And what would I say to those in ministry? Listen. There are those who think “If I only had a hundred thousand dollars, a million dollars, or even a billion dollars, then, we could (fill in the blank)” No. Money doesn’t do it.
What you need is the hearts of people. They’ll support what they love. Let’s go out of our way to try to understand and appreciate those who are different. Let us be models of forgiveness. What happened twenty years ago, ten years ago, one year ago, yesterday—is not that important. It’s what can happen today and tomorrow.
For my fellow Jewish believers in Jesus: Let’s remember that those of us who are Messianic Jews are not necessarily the brightest or the most dedicated. I don’t know that we’re less bright or less dedicated. But I don’t think that there’s ever been an index whereby we can tell how bright our light is shining, and how much we’re willing to endure for Him. Since there is no index, I’m pleased to believe that others are more and better. After all, the Scripture says to esteem others more highly than ourselves.
I’m surprised at what God gave me through this life that I’ve had: an abundance of friends, opportunities to make myself count, abilities to help other people, enjoyment of people, places and things that gave me great satisfaction. I can’t help but wonder how much greater are the satisfactions in the life to come. There’s pain here and now, but who knows what will be in His presence?
The second thing has to do with an intangible. For the want of something better, I’ll say that I’m concerned about my reputation. During my life, I tried to do certain things. Admittedly, I didn’t always achieve what I wanted, but early on, I wanted to see Jewish evangelism done with a certain character and integrity—a forthrightness. When I first became a missionary to the Jews, our profession did not have a good reputation. The reputation was that we were always fighting with one another, that we were competing to see who was nobler, who was more doctrinally correct, who was more worthy of God’s blessing in the support of the Church.
Now, I’m glad to say that for a period of time, I saw things change a little bit, and I saw cooperation where there had only been contention before. But in recent years, it seems that we’ve gone back to contention. In either case, there’s not much I can do about it. I pray to God for strength to endure whatever pain is my part, and I have to trust that the things that I taught, the things for which I stood will mean enough to others that they will do the work in an ethical way.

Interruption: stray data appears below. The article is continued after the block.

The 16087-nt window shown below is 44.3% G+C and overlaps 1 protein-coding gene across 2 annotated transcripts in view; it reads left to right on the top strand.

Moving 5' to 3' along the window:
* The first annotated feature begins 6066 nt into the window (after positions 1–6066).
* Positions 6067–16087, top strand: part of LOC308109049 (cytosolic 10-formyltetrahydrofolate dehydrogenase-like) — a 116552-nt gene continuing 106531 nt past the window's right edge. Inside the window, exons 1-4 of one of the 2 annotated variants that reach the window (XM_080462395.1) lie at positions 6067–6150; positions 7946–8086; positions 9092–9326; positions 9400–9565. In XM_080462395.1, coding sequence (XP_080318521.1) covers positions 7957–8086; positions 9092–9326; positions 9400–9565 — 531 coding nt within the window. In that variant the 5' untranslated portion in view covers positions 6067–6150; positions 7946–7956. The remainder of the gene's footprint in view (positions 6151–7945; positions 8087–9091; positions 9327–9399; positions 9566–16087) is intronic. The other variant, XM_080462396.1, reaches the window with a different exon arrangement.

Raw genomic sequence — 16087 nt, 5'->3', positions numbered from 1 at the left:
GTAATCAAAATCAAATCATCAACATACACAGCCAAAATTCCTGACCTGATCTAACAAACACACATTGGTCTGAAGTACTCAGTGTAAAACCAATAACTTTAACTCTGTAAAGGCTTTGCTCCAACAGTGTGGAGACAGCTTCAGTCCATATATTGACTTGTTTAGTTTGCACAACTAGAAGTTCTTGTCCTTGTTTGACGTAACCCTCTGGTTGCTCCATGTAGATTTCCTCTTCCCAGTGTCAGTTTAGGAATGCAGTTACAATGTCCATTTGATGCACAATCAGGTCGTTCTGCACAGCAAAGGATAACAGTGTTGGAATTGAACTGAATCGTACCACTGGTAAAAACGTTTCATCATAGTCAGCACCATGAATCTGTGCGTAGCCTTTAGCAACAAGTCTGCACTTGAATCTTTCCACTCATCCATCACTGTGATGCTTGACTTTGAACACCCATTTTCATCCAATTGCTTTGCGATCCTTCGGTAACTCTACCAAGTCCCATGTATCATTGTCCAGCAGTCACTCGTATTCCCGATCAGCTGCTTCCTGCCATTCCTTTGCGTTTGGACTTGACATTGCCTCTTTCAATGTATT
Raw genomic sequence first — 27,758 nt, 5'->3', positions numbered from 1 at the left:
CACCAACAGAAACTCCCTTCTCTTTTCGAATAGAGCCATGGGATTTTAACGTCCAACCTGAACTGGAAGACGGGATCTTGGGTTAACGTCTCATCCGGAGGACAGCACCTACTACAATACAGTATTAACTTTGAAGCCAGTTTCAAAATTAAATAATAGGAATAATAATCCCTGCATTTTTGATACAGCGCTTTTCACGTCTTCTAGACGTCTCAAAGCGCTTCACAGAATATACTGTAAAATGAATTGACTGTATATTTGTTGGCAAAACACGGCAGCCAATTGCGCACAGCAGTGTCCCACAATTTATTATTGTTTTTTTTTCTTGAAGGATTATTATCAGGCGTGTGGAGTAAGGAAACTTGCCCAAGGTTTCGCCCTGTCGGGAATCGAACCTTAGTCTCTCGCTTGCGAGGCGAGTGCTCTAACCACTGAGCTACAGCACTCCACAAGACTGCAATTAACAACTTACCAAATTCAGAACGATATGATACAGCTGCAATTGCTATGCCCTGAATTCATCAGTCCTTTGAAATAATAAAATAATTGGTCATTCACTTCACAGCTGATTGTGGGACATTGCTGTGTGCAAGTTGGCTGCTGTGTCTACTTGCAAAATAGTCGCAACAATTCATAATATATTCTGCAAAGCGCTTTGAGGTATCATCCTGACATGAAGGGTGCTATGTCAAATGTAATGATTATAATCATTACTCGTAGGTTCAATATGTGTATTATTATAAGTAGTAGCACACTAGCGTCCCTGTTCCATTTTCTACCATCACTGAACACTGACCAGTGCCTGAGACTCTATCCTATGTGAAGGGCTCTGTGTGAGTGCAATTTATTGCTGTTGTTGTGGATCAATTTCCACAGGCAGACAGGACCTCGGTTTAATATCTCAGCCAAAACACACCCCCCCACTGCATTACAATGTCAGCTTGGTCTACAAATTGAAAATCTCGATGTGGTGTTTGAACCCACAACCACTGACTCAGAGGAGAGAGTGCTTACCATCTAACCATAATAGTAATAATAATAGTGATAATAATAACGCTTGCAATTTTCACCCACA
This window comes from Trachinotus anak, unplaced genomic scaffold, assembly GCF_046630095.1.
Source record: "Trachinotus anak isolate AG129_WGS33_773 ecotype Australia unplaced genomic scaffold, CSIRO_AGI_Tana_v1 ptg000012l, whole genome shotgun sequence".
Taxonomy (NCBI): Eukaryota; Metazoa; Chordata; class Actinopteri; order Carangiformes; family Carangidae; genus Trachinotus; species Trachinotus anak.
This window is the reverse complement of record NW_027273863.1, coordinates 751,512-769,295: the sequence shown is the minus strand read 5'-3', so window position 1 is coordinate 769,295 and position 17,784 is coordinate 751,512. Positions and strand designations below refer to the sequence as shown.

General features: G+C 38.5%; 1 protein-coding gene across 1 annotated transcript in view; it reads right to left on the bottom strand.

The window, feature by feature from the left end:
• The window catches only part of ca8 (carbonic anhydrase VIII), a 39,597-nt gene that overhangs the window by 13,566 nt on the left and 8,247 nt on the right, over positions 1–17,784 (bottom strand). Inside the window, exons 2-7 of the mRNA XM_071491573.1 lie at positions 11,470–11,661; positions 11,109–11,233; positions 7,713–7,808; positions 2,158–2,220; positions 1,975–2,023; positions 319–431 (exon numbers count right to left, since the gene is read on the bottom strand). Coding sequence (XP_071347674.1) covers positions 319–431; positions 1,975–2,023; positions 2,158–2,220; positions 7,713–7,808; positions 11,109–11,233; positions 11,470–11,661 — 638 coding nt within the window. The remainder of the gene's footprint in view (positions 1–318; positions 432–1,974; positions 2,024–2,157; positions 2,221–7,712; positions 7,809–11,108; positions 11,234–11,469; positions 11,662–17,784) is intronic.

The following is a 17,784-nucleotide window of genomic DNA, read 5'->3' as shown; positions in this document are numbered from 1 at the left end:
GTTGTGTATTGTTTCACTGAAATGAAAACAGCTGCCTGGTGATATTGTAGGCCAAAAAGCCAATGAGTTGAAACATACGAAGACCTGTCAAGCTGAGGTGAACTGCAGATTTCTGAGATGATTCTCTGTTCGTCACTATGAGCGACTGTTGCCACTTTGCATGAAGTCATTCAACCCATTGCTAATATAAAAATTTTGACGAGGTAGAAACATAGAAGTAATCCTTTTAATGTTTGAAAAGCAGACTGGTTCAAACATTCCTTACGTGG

I know that my passing is hard on my wife, family and friends. It’s just that I’ve gotten out on the path a little ahead of them. When you know that you’re dying, and that’s all there is to it, there’s the temptation for you to become your own chief mourner. If I were a fourth my age, I might be concerned that I’ve missed something. But at 77, I can’t see how my life could have been fuller, richer.
I stepped down from being the leader of Jews for Jesus in 1996, and the ministry has been in the capable hands of David Brickner and others. So I can see, and I hope that you can see, that the existence of the Jews for Jesus organization is certainly not a monument to Moishe Rosen. But it stands today because of the efforts of many people, and many of you.
So, what’s dying like? Just like all of the other important experiences in life. It can be painful, but it’s an opportunity to experience what we haven’t experienced before, and to show what Y’shua means to us.
Editor’s note: Dad passed peacefully into the presence of His beloved Messiah. Thanks for each of you who have prayed for him and our family.
*adapted and reprinted with Permission from the Messianic Times, May/June 2009